Journalism moment of 2015: visiting a warehouse in Swindon

For me, the best thing about being a journalist is getting the chance to investigate and learn new things. My favourite articles in 2015 were ones where I got to do this. For Guardian Healthcare Professionals Network I found out about the data used to track the health of people in cities, and then the big issues that will affect urban health over the next few decades. (And I mapped them – below.)

For I found out about natural language generation, or robo-writing, to realise that while my line of work is probably safe for now, people who write long dull financial reports face an uncertain future. I also wrote about online mapping, which convinced me to try Mapbox myself, as seen above.

But my article of 2015 (in terms of fun had researching and writing; hopefully also in terms of quality) is ‘Bookworms’ Weston mecca: The Oxford institution with a Swindon secret’, published by The Register in September. It was great to go to the opening of the new Weston Library in Oxford, but my journalism highlight of 2015 was visiting its Book Storage Facility – an IT-dependent darkened and sealed warehouse that holds about 10m items  – on the outskirts of Swindon.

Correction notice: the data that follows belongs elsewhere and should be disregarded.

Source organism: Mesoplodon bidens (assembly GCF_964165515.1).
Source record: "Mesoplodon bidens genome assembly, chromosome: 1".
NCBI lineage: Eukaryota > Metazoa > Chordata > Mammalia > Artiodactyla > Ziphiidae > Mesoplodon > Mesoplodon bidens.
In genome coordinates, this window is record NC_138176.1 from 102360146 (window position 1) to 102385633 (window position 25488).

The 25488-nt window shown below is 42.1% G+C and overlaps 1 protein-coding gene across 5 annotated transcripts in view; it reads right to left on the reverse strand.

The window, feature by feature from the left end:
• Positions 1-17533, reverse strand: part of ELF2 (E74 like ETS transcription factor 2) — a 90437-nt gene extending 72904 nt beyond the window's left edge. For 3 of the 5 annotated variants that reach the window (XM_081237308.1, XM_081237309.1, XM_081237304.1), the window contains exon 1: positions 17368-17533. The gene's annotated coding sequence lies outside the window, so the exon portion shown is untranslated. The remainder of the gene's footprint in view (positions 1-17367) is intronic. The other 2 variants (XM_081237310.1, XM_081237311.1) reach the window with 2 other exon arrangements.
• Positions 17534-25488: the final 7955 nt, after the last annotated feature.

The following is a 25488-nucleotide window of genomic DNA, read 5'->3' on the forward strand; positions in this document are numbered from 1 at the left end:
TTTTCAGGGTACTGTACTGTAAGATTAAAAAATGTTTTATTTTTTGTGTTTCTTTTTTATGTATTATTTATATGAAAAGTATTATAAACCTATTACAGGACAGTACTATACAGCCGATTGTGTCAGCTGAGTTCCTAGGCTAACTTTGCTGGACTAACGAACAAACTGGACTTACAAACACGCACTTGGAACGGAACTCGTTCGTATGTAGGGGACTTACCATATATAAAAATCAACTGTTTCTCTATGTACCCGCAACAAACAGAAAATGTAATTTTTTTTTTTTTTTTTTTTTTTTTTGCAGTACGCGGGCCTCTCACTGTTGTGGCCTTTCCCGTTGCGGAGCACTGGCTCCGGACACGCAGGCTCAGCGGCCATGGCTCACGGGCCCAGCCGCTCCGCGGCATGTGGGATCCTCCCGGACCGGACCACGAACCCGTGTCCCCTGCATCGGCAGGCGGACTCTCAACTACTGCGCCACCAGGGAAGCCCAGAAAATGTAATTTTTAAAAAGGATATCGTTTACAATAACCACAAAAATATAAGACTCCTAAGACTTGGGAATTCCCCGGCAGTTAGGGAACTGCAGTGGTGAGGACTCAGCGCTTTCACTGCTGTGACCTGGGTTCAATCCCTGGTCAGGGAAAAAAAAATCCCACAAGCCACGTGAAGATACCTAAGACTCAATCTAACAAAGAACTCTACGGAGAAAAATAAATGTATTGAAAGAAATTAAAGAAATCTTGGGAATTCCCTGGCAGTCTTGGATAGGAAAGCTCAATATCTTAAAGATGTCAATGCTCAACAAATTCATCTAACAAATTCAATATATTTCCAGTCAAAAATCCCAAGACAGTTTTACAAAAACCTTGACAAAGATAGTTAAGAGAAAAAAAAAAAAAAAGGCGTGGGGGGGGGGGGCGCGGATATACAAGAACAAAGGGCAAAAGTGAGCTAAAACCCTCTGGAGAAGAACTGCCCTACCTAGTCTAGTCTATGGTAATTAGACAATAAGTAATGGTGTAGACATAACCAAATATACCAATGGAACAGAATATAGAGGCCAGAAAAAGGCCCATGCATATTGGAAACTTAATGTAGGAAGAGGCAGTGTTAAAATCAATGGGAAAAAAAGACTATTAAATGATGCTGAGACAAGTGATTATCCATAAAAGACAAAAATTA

With a high-vis jacket, a member of BSF staff and a press officer, I progress through a roll-up metal door into Chamber 3, one of the four windowless rooms that hold the actual stock. And my sense of scale breaks.

I am facing a city of books, housed on metal shelving units, each more than two dozen shelves high. Each aisle looks like a triumphal Communist avenue in East Berlin – uniform and many storeys high – but with a road width from old Amsterdam. I am eye to eye with the fifth storey, but still feel dwarfed by the 11-metre-high shelves. Despite the sight of a distant far wall, the aisle appears to carry on over the horizon. Like the Grand Canyon, photos don’t really do it justice.

We walk down one of the BSF’s 31 aisles. The chamber is sealed, and quiet at the entrance; within the aisle, surrounded by hundreds of thousands of books, there is near silence. If we were to stay still long enough, the lights would go out as they are on a timer. The Bodleian’s press officer notices some curious two-foot long boxes on one of the eye-level shelves used to store items that don’t fit in the trays. So we open the box…

To find out what Indiana Jones-style beswastika’d artefact we uncovered, read the full article here.

Merry Christmas and best wishes for 2016!